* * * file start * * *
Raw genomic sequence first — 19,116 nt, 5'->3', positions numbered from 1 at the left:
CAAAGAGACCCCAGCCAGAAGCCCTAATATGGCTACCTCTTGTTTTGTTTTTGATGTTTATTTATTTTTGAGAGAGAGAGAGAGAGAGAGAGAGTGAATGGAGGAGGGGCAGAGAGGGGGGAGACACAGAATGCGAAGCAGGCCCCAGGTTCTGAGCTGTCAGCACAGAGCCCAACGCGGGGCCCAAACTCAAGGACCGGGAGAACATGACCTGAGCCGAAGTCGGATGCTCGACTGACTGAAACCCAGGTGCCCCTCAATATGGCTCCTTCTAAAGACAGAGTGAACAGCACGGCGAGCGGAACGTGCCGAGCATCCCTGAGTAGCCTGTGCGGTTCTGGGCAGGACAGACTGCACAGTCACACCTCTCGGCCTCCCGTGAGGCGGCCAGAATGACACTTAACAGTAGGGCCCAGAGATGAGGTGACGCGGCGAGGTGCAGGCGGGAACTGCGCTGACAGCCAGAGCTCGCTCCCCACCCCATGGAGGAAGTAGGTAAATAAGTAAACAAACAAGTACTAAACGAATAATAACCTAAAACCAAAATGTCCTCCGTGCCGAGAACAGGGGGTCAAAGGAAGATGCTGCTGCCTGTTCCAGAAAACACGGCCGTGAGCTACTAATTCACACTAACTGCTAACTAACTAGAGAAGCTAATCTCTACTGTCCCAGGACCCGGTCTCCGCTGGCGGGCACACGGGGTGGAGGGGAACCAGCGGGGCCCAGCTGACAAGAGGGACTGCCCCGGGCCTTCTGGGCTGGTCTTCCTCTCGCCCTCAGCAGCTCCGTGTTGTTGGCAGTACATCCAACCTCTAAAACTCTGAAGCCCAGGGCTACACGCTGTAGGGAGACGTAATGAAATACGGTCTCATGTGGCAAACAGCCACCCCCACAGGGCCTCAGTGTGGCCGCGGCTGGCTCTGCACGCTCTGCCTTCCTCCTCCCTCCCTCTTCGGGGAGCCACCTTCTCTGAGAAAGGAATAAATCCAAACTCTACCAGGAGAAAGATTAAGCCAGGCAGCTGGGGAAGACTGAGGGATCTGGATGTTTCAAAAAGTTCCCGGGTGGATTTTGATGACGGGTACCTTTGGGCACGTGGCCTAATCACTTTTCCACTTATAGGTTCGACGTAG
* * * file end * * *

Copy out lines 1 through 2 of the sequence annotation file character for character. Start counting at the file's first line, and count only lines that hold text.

Raw genomic sequence first — 19,116 nt, 5'->3', positions numbered from 1 at the left:
CAAAGAGACCCCAGCCAGAAGCCCTAATATGGCTACCTCTTGTTTTGTTTTTGATGTTTATTTATTTTTGAGAGAGAGAGAGAGAGAGAGAGAGTGAATGGAGGAGGGGCAGAGAGGGGGGAGACACAGAATGCGAAGCAGGCCCCAGGTTCTGAGCTGTCAGCACAGAGCCCAACGCGGGGCCCAAACTCAAGGACCGGGAGAACATGACCTGAGCCGAAGTCGGATGCTCGACTGACTGAAACCCAGGTGCCCCTCAATATGGCTCCTTCTAAAGACAGAGTGAACAGCACGGCGAGCGGAACGTGCCGAGCATCCCTGAGTAGCCTGTGCGGTTCTGGGCAGGACAGACTGCACAGTCACACCTCTCGGCCTCCCGTGAGGCGGCCAGAATGACACTTAACAGTAGGGCCCAGAGATGAGGTGACGCGGCGAGGTGCAGGCGGGAACTGCGCTGACAGCCAGAGCTCGCTCCCCACCCCATGGAGGAAGTAGGTAAATAAGTAAACAAACAAGTACTAAACGAATAATAACCTAAAACCAAAATGTCCTCCGTGCCGAGAACAGGGGGTCAAAGGAAGATGCTGCTGCCTGTTCCAGAAAACACGGCCGTGAGCTACTAATTCACACTAACTGCTAACTAACTAGAGAAGCTAATCTCTACTGTCCCAGGACCCGGTCTCCGCTGGCGGGCACACGGGGTGGAGGGGAACCAGCGGGGCCCAGCTGACAAGAGGGACTGCCCCGGGCCTTCTGGGCTGGTCTTCCTCTCGCCCTCAGCAGCTCCGTGTTGTTGGCAGTACATCCAACCTCTAAAACTCTGAAGCCCAGGGCTACACGCTGTAGGGAGACGTAATGAAATACGGTCTCATGTGGCAAACAGCCACCCCCACAGGGCCTCAGTGTGGCCGCGGCTGGCTCTGCACGCTCTGCCTTCCTCCTCCCTCCCTCTTCGGGGAGCCACCTTCTCTGAGAAAGGAATAAATCCAAACTCTACCAGGAGAAAGATTAAGCCAGGCAGCTGGGGAAGACTGAGGGATCTGGATGTTTCAAAAAGTTCCCGGGTGGATTTTGATGACGGGTACCTTTGGGCACGTGGCCTAATCACTTTTCCACTTATAGGTTCGACGTAG